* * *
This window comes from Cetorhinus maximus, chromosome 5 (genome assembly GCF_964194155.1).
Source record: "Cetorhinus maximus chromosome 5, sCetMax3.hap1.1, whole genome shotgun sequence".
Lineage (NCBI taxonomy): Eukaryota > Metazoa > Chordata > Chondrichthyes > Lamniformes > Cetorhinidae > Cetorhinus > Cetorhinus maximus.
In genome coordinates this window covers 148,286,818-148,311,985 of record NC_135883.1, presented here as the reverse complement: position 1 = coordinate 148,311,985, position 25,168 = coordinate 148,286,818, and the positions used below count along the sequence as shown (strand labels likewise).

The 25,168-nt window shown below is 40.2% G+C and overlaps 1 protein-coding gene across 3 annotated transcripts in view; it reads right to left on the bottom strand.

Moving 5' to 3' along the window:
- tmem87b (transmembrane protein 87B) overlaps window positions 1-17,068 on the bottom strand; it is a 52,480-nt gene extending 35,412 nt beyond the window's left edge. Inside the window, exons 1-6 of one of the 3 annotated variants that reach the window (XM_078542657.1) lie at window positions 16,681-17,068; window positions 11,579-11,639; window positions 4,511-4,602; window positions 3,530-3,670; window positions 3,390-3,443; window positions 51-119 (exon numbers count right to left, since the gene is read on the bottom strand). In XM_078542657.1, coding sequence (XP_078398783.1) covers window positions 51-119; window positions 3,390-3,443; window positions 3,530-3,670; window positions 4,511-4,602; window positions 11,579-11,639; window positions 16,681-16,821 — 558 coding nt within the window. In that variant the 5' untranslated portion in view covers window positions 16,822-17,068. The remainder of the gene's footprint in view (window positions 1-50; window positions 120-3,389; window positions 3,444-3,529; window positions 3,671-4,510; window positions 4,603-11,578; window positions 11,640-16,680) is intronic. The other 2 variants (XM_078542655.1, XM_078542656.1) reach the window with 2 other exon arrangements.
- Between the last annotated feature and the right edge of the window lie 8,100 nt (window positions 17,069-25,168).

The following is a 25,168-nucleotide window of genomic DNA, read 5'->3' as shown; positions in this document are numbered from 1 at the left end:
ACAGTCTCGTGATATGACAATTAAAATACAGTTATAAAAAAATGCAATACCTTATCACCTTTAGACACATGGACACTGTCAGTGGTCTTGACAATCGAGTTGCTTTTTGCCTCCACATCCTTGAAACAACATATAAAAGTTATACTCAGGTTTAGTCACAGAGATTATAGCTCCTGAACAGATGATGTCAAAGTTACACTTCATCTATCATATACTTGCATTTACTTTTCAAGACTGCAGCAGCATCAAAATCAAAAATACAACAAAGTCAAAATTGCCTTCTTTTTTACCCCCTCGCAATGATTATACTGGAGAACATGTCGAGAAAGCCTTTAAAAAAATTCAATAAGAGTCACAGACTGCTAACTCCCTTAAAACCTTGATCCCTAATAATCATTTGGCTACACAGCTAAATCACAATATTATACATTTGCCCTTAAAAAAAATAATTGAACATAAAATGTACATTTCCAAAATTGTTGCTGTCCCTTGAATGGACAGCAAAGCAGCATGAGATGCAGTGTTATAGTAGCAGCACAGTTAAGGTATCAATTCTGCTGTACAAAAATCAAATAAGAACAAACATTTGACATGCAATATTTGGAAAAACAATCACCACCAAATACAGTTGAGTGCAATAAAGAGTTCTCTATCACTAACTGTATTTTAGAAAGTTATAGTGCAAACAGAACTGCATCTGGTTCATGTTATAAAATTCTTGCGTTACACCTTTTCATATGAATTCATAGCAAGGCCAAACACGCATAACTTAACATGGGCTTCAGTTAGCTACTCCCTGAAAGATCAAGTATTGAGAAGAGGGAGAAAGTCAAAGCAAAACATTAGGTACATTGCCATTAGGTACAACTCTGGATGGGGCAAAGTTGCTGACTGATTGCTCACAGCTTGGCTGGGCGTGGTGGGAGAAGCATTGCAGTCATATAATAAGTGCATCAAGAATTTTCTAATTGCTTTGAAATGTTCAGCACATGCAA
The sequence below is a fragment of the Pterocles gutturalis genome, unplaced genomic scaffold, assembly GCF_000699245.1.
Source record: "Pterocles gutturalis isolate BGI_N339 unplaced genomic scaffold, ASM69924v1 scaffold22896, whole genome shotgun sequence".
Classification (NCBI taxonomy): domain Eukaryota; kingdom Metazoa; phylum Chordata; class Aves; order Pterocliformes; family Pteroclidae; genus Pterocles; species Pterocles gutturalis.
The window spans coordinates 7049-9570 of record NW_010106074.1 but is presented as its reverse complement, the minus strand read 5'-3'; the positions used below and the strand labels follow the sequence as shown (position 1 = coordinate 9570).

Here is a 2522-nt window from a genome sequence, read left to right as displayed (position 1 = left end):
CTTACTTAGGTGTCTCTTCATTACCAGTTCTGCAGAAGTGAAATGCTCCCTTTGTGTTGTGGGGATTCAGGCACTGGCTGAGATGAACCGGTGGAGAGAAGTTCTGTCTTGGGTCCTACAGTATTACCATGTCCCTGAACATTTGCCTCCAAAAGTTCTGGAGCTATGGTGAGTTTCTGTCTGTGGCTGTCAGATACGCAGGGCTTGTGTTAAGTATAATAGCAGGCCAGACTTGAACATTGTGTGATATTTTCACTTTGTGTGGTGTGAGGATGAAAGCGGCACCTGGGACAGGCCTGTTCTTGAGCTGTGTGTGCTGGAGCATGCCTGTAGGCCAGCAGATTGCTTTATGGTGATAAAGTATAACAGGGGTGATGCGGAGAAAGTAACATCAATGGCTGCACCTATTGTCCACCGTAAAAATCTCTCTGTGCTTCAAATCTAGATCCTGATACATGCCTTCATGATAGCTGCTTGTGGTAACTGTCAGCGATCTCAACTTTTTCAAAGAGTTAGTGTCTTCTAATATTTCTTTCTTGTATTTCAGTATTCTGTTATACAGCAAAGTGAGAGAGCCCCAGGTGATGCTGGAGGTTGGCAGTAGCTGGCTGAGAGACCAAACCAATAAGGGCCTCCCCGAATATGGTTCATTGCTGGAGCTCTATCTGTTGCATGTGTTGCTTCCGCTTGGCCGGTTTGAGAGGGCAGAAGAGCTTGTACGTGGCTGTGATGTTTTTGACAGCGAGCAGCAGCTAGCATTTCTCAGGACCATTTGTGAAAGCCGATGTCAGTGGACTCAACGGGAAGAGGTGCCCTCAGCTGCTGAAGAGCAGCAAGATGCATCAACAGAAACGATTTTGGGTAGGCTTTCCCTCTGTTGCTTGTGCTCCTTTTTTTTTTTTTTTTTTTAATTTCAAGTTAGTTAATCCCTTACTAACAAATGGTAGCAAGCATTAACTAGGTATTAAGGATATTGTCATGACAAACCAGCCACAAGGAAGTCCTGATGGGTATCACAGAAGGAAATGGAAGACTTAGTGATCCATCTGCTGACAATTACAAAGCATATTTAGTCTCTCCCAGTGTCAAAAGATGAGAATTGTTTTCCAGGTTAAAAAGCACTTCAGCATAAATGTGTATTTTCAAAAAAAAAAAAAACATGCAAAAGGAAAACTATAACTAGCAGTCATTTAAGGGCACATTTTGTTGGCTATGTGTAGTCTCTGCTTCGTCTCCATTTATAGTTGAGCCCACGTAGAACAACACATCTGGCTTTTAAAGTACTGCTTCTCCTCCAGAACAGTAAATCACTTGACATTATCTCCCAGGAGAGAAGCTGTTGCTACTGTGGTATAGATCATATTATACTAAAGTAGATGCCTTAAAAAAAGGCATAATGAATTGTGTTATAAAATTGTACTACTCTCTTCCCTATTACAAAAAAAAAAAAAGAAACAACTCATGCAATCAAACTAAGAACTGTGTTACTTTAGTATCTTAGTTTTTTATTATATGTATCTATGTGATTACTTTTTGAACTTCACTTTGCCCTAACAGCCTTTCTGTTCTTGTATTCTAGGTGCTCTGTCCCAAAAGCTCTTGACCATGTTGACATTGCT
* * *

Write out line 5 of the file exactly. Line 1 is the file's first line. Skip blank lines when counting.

The 25,168-nt window shown below is 40.2% G+C and overlaps 1 protein-coding gene across 3 annotated transcripts in view; it reads right to left on the bottom strand.